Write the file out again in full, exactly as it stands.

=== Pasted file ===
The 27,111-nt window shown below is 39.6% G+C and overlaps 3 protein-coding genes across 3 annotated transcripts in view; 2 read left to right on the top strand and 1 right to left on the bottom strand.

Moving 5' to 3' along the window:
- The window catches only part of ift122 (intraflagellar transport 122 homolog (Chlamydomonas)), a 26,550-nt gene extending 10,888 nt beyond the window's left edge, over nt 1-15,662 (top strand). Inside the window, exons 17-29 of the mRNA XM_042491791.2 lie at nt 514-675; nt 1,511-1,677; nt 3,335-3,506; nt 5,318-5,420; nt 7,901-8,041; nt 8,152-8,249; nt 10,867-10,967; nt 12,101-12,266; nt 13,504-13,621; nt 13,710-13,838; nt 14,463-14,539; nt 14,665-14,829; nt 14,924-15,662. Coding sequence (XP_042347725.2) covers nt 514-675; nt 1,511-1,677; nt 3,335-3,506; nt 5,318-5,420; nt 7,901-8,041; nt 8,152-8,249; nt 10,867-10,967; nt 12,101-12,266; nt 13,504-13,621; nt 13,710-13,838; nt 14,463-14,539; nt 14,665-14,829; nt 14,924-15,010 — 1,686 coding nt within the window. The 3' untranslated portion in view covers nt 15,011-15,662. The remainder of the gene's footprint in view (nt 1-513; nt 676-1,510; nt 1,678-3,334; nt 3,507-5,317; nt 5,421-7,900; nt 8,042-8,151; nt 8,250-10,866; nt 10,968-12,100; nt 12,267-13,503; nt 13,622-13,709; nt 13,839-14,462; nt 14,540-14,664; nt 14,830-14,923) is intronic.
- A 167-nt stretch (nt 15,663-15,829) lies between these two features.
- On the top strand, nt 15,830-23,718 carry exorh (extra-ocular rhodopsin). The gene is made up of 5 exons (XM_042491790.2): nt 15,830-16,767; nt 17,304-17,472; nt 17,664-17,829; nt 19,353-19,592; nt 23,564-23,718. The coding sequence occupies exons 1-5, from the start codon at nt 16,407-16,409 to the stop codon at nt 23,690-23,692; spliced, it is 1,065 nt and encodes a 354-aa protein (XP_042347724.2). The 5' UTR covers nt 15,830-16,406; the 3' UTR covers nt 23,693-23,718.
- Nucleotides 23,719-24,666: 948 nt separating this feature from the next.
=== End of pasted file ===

The 27,111-nt window shown below is 39.6% G+C and overlaps 3 protein-coding genes across 3 annotated transcripts in view; 2 read left to right on the top strand and 1 right to left on the bottom strand.

Moving 5' to 3' along the window:
- The window catches only part of ift122 (intraflagellar transport 122 homolog (Chlamydomonas)), a 26,550-nt gene extending 10,888 nt beyond the window's left edge, over nt 1-15,662 (top strand). Inside the window, exons 17-29 of the mRNA XM_042491791.2 lie at nt 514-675; nt 1,511-1,677; nt 3,335-3,506; nt 5,318-5,420; nt 7,901-8,041; nt 8,152-8,249; nt 10,867-10,967; nt 12,101-12,266; nt 13,504-13,621; nt 13,710-13,838; nt 14,463-14,539; nt 14,665-14,829; nt 14,924-15,662. Coding sequence (XP_042347725.2) covers nt 514-675; nt 1,511-1,677; nt 3,335-3,506; nt 5,318-5,420; nt 7,901-8,041; nt 8,152-8,249; nt 10,867-10,967; nt 12,101-12,266; nt 13,504-13,621; nt 13,710-13,838; nt 14,463-14,539; nt 14,665-14,829; nt 14,924-15,010 — 1,686 coding nt within the window. The 3' untranslated portion in view covers nt 15,011-15,662. The remainder of the gene's footprint in view (nt 1-513; nt 676-1,510; nt 1,678-3,334; nt 3,507-5,317; nt 5,421-7,900; nt 8,042-8,151; nt 8,250-10,866; nt 10,968-12,100; nt 12,267-13,503; nt 13,622-13,709; nt 13,839-14,462; nt 14,540-14,664; nt 14,830-14,923) is intronic.
- A 167-nt stretch (nt 15,663-15,829) lies between these two features.
- On the top strand, nt 15,830-23,718 carry exorh (extra-ocular rhodopsin). The gene is made up of 5 exons (XM_042491790.2): nt 15,830-16,767; nt 17,304-17,472; nt 17,664-17,829; nt 19,353-19,592; nt 23,564-23,718. The coding sequence occupies exons 1-5, from the start codon at nt 16,407-16,409 to the stop codon at nt 23,690-23,692; spliced, it is 1,065 nt and encodes a 354-aa protein (XP_042347724.2). The 5' UTR covers nt 15,830-16,406; the 3' UTR covers nt 23,693-23,718.
- Nucleotides 23,719-24,666: 948 nt separating this feature from the next.